DeFi has been around for almost four years, and there are many other “machines” living on blockchains now. Like the Lending Machine, each one enforces a specific set of rules on the assets it interacts with. Some act like central banks, others act like exchanges, hedge funds, or insurance companies.
If blockchains are the foundation of our “house of trust” on the Internet, DeFi is the kitchen, living room, and bedrooms. It adds a layer of context by standardizing and enforcing a specific set of terms and conditions.
I’m not just transferring money to you, I’m transferring it at 8 percent interest over the next year.
I’m not just sending you this digital asset, I’m sending it with the expectation that I will receive another asset of equivalent value back simultaneously.
Each arrangement is enforced by a DeFi protocol.
We trust these DeFi protocols for the same reason we trust blockchains. We trust code to execute properly, and we can test it! Like blockchains themselves, the largest DeFi protocols also have an increasing history of just…working.
And like the blockchains they live on, DeFi protocols should be thought of as public utilities, accessible by anyone with digital assets.
Users of these public financial utilities are primarily individuals today, but a growing number of crypto companies and hedge funds have started using them as well. Over the next decade, DeFi protocols will become the plumbing for the next generation of our financial system.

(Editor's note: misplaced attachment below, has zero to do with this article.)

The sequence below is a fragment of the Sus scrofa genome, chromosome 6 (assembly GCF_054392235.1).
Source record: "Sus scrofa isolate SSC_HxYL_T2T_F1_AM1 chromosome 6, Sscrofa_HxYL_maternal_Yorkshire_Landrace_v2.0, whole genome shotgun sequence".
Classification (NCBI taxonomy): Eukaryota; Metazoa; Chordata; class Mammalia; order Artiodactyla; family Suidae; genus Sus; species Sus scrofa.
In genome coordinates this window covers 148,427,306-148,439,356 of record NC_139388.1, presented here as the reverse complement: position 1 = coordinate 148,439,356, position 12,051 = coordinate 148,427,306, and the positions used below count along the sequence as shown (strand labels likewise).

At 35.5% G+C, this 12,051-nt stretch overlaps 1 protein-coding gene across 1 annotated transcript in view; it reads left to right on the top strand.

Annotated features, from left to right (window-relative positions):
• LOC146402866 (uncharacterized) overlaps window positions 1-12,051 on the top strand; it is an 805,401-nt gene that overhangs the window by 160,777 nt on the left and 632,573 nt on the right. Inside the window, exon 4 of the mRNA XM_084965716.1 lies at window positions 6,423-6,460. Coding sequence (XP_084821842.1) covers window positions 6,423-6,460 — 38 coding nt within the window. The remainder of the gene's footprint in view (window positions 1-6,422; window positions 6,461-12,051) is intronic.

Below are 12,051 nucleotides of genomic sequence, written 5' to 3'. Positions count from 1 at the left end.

The Predictable and Unpredictable Impact
Predictable - Just like newspapers were forced to find a new competitive advantage after distribution was commoditized, companies whose business model is based on providing trust in the context of financial transactions (e.g. banks, custodians, transfer agents, trustees, central securities depositories), will be forced to find a new value proposition. The most forward thinking of these organizations already know this, and are strategizing accordingly.
Unpredictable - It’s hard to say where the dust settles. Blockchains and DeFi are open protocols…public utilities. Incumbents and challengers have the same right and ability to use them or not.
The question becomes…when a 100 year-old bank, a 10-year old fintech, a 6-month old startup and an individual have access to the same financial infrastructure, what happens? And who wins?
A newspaper company could have built Facebook, Twitter, or Instagram, but it didn’t…
Thanks for reading.
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Very interesting perspective. The only hiccup I see is the devil that lives in the details for end-users. DeFi protocols are only as secure as the smartcontracts their made of. Very few "users" have the technical capability to understand the code well enough to determine if it is securely written. In other words, a user might say, "I understand the theory of this DeFi product, but can I trust this particular protocol was written in a secure and honest way-- without any backdoors or exit scams" As a non-developer end-user, I would still need to be able to trust the protocol the same way I trust my bank. Because of this, trust may still be a relevant differentiator even in DeFi. Or am I missing something or is there a way for this to be overcome? Keep it up, Andy!